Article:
Throughout the affair, there were lots of shiny vehicles with no apparent reason for being there other than to advertise some insurance company or real-estate agency. There was a karate academy, with a line-up of 10-year-old ninjas handing out introductory coupons, and Gold's Gym had a rig in the parade, along with some Gold's Gym elves who passed out Gold's Gym free-trial offers. At times, the whole thing felt more like a pop-up ad on Yahoo! than a parade.
Early on, there came a marching band. Mom and I thought, "What a break! A few more minutes and we're outta here!"
But, humbug! It wasn't our kid's marching band. And in one respect, I'm glad it wasn't. Whichever one of Meridian's many geniuses had organized the event stuck a leather-togged bike club, all straddling Harleys, directly in front of this marching band. V-RRRROOM! V-RRROOM! I heard snatches of some seasonal tune (could have been "Rudolph the Red-Nosed Reindeer," but that's just a wild guess) just under the roar of 25 or 30 unmuffled hogs.
There were some horses, complete with decked-out riders, and there were some hay wagons full of Girl Scouts. One expects horses and Girl Scouts at parades. And there were old-time cars. One expects them, too. Ka-HONK-a, Ka-HONK-a. I love the horns on those vintage touring cars and rumble seat jalopies. I wouldn't be surprised if a few of those waxed-up Model-Ts and Packards were the same ones I watched 50 years ago in Meridian's parades. You know, back when I still liked parades. And Meridian.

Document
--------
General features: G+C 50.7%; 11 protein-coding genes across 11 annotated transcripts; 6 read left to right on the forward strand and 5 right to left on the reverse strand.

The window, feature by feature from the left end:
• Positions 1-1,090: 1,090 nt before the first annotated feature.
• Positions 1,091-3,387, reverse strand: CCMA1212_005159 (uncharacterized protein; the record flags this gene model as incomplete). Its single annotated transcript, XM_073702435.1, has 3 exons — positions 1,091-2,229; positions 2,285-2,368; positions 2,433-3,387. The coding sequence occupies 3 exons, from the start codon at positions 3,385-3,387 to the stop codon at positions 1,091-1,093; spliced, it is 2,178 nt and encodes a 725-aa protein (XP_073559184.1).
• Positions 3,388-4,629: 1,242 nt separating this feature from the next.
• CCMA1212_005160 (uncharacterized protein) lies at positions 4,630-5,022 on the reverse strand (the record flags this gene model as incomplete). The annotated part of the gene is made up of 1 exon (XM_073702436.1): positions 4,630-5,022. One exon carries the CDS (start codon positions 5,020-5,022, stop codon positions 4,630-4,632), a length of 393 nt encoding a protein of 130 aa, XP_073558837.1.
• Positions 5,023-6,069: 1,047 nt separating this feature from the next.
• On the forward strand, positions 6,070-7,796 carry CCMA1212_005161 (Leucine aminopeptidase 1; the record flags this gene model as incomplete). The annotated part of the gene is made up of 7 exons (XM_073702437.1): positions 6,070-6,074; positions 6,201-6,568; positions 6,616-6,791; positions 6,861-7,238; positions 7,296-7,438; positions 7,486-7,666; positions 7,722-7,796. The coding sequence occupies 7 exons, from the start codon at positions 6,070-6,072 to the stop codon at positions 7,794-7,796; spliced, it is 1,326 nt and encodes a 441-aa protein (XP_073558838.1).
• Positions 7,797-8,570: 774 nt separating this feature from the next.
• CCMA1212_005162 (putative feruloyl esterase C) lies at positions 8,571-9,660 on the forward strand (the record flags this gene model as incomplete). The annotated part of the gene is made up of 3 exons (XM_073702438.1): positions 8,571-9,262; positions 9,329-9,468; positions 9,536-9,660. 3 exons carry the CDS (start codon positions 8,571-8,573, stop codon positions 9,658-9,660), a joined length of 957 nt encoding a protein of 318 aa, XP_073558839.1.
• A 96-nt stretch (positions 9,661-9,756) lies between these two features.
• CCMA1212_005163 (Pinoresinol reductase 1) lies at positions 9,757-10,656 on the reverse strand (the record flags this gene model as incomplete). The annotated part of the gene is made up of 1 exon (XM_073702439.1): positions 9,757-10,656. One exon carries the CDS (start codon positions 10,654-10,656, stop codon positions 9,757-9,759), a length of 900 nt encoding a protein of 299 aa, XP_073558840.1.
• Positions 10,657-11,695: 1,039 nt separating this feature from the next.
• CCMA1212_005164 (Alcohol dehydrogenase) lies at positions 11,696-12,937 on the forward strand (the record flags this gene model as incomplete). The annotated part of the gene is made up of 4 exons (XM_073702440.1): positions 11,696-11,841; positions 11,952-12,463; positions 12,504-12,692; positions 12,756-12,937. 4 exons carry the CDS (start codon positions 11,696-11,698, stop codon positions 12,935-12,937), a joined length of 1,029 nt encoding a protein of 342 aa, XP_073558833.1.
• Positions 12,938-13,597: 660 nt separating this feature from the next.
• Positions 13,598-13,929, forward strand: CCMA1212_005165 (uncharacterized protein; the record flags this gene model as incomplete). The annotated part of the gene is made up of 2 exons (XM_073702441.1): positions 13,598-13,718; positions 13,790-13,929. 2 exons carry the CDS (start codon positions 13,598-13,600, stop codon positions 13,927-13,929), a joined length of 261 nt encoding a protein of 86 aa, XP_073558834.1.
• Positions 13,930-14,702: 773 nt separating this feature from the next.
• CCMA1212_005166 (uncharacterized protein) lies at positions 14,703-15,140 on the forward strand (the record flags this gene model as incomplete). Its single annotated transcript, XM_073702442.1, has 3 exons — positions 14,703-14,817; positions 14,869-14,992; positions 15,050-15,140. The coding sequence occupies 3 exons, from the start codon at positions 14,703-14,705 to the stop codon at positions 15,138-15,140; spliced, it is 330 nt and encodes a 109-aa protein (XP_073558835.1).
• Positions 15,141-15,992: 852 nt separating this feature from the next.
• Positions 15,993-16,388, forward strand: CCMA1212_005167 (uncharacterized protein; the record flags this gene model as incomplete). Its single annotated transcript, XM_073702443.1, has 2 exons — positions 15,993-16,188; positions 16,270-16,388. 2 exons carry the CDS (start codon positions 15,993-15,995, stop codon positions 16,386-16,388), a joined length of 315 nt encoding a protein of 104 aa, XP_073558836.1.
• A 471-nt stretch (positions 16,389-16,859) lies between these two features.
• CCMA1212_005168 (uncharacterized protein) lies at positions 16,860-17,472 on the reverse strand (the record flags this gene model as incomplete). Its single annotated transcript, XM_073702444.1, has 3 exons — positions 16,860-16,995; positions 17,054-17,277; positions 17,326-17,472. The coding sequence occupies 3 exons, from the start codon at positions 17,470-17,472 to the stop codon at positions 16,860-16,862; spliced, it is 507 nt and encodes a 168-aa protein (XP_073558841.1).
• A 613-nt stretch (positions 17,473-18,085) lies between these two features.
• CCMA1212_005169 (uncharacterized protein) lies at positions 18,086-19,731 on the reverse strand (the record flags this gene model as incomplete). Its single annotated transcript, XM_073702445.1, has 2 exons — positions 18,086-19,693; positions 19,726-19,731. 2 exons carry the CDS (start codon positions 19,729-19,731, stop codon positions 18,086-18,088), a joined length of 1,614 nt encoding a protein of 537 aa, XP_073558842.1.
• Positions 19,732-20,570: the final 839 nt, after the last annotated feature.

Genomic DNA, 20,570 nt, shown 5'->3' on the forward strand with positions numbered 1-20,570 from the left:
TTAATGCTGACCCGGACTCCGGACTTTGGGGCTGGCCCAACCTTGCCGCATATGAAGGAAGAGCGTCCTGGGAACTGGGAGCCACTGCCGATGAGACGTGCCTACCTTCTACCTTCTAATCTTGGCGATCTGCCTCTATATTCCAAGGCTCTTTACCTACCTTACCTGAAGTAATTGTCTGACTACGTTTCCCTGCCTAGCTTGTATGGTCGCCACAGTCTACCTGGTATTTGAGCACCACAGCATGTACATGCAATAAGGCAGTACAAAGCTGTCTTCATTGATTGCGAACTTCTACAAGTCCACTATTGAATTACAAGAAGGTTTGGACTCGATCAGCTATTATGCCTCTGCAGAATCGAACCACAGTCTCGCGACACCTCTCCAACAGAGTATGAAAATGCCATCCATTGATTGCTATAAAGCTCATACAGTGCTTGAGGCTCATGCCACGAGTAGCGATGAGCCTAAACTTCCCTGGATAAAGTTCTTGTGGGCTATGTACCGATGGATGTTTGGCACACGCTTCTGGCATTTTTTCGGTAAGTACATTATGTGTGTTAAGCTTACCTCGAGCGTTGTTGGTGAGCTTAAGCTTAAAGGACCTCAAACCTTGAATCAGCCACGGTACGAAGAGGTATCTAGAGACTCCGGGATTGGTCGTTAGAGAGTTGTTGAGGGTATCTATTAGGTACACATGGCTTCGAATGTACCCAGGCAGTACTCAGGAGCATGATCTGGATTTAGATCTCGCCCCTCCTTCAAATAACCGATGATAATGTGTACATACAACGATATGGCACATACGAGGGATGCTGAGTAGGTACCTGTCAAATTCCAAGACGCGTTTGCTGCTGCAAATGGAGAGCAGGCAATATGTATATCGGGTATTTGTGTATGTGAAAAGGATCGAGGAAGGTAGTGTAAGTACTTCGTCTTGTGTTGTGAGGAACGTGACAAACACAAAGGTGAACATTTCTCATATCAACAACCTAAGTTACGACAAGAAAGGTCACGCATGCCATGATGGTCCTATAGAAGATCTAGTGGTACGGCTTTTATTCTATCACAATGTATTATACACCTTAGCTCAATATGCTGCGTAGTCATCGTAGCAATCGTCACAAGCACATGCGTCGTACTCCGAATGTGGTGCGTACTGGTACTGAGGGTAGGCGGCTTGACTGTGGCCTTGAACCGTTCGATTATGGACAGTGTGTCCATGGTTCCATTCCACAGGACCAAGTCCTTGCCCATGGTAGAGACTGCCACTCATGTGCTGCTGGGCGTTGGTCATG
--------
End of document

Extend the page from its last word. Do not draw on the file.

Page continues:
Horses, Girl Scouts and old cars--not advertising a damn thing. How reassuring. If I were to like parades anymore, that's what I'd want--horses, Girl Scouts and old cars, along with a couple of marching bands and maybe a Shriner's float stuffed with little kids singing. Insurance companies, real estate agencies and gyms shilling for new customers have no place in parades. That's what business parks are for.
But then, that's pretty much what Meridian is now. Insurance outfits and real estate agencies, video stores and frozen yogurt joints. They're tearing down the old landmarks like there's no yesterday and putting up the same building, over and over and over. I can't imagine what my kid or anyone else's will ever remember about their old home town when they're my age. The Wal-Mart?
But I've strayed off the parade route, haven't I? Let's cut to the end, shall we ... before I Grinch out on any more politicians, insurance salesmen or parade organizers. Or before I point out how much modern Meridian and Bill O'Reilly's Christmas have in common. Both being just one, long, loud, tedious pop-up ad.
So, along came my daughter's band, second to the last entry. They looked great. Take my word for it. As the only professional parade critic in Meridian, I know what I'm talking about. They looked so great, we followed them down the street like groupies, all the way to where we'd parked the car. V-RRROOM! We were outa there.
There was something else following the band, but I didn't notice what it was. I'm guessing Santa, tossing out "No Money Down/12 Months to Pay" offers from his bag of goodies.